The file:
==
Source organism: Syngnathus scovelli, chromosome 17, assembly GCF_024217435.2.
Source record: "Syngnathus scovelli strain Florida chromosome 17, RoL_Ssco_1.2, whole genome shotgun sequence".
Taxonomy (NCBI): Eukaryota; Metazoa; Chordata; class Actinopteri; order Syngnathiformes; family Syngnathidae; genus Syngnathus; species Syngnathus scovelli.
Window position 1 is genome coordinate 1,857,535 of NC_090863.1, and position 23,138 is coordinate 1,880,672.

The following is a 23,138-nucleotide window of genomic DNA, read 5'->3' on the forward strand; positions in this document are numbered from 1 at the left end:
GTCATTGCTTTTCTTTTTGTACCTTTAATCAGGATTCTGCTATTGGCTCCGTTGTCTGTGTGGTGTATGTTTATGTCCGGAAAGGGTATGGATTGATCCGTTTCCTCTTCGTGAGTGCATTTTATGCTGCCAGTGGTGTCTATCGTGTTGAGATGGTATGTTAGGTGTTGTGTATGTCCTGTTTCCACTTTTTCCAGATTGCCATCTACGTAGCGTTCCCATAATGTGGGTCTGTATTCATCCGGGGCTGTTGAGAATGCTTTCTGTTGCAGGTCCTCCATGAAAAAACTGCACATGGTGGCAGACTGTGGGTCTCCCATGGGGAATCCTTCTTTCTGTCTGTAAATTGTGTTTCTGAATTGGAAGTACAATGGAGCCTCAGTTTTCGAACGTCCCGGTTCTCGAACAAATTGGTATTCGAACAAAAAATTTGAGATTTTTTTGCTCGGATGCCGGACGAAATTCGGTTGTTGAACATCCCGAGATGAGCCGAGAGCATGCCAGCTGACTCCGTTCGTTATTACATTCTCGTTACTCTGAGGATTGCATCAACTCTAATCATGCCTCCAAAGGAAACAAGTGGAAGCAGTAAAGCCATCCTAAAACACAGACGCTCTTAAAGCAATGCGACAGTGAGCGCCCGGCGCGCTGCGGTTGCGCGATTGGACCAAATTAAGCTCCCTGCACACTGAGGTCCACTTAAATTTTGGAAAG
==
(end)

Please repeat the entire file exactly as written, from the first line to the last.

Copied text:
Source organism: Syngnathus scovelli, chromosome 17, assembly GCF_024217435.2.
Source record: "Syngnathus scovelli strain Florida chromosome 17, RoL_Ssco_1.2, whole genome shotgun sequence".
Taxonomy (NCBI): Eukaryota; Metazoa; Chordata; class Actinopteri; order Syngnathiformes; family Syngnathidae; genus Syngnathus; species Syngnathus scovelli.
Window position 1 is genome coordinate 1,857,535 of NC_090863.1, and position 23,138 is coordinate 1,880,672.

The following is a 23,138-nucleotide window of genomic DNA, read 5'->3' on the forward strand; positions in this document are numbered from 1 at the left end:
GTCATTGCTTTTCTTTTTGTACCTTTAATCAGGATTCTGCTATTGGCTCCGTTGTCTGTGTGGTGTATGTTTATGTCCGGAAAGGGTATGGATTGATCCGTTTCCTCTTCGTGAGTGCATTTTATGCTGCCAGTGGTGTCTATCGTGTTGAGATGGTATGTTAGGTGTTGTGTATGTCCTGTTTCCACTTTTTCCAGATTGCCATCTACGTAGCGTTCCCATAATGTGGGTCTGTATTCATCCGGGGCTGTTGAGAATGCTTTCTGTTGCAGGTCCTCCATGAAAAAACTGCACATGGTGGCAGACTGTGGGTCTCCCATGGGGAATCCTTCTTTCTGTCTGTAAATTGTGTTTCTGAATTGGAAGTACAATGGAGCCTCAGTTTTCGAACGTCCCGGTTCTCGAACAAATTGGTATTCGAACAAAAAATTTGAGATTTTTTTGCTCGGATGCCGGACGAAATTCGGTTGTTGAACATCCCGAGATGAGCCGAGAGCATGCCAGCTGACTCCGTTCGTTATTACATTCTCGTTACTCTGAGGATTGCATCAACTCTAATCATGCCTCCAAAGGAAACAAGTGGAAGCAGTAAAGCCATCCTAAAACACAGACGCTCTTAAAGCAATGCGACAGTGAGCGCCCGGCGCGCTGCGGTTGCGCGATTGGACCAAATTAAGCTCCCTGCACACTGAGGTCCACTTAAATTTTGGAAAG